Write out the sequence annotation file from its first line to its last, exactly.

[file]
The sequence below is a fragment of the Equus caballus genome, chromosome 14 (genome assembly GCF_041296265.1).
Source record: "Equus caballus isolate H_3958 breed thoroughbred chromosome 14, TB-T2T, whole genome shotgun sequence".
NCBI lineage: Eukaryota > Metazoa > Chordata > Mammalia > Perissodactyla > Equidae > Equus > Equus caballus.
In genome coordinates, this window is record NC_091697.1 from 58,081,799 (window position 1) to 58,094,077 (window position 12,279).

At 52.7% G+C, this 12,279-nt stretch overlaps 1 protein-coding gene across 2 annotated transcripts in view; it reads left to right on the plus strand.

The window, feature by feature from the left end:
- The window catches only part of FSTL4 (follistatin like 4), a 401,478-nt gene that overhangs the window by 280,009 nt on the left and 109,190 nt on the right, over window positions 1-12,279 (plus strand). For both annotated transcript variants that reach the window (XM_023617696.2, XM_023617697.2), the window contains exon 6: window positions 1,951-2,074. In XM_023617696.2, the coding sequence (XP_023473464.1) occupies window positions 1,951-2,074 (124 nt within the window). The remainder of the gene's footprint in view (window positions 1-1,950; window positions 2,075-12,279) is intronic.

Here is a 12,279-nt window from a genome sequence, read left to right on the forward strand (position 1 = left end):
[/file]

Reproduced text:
The sequence below is a fragment of the Equus caballus genome, chromosome 14 (genome assembly GCF_041296265.1).
Source record: "Equus caballus isolate H_3958 breed thoroughbred chromosome 14, TB-T2T, whole genome shotgun sequence".
NCBI lineage: Eukaryota > Metazoa > Chordata > Mammalia > Perissodactyla > Equidae > Equus > Equus caballus.
In genome coordinates, this window is record NC_091697.1 from 58,081,799 (window position 1) to 58,094,077 (window position 12,279).

At 52.7% G+C, this 12,279-nt stretch overlaps 1 protein-coding gene across 2 annotated transcripts in view; it reads left to right on the plus strand.

The window, feature by feature from the left end:
- The window catches only part of FSTL4 (follistatin like 4), a 401,478-nt gene that overhangs the window by 280,009 nt on the left and 109,190 nt on the right, over window positions 1-12,279 (plus strand). For both annotated transcript variants that reach the window (XM_023617696.2, XM_023617697.2), the window contains exon 6: window positions 1,951-2,074. In XM_023617696.2, the coding sequence (XP_023473464.1) occupies window positions 1,951-2,074 (124 nt within the window). The remainder of the gene's footprint in view (window positions 1-1,950; window positions 2,075-12,279) is intronic.

Here is a 12,279-nt window from a genome sequence, read left to right on the forward strand (position 1 = left end):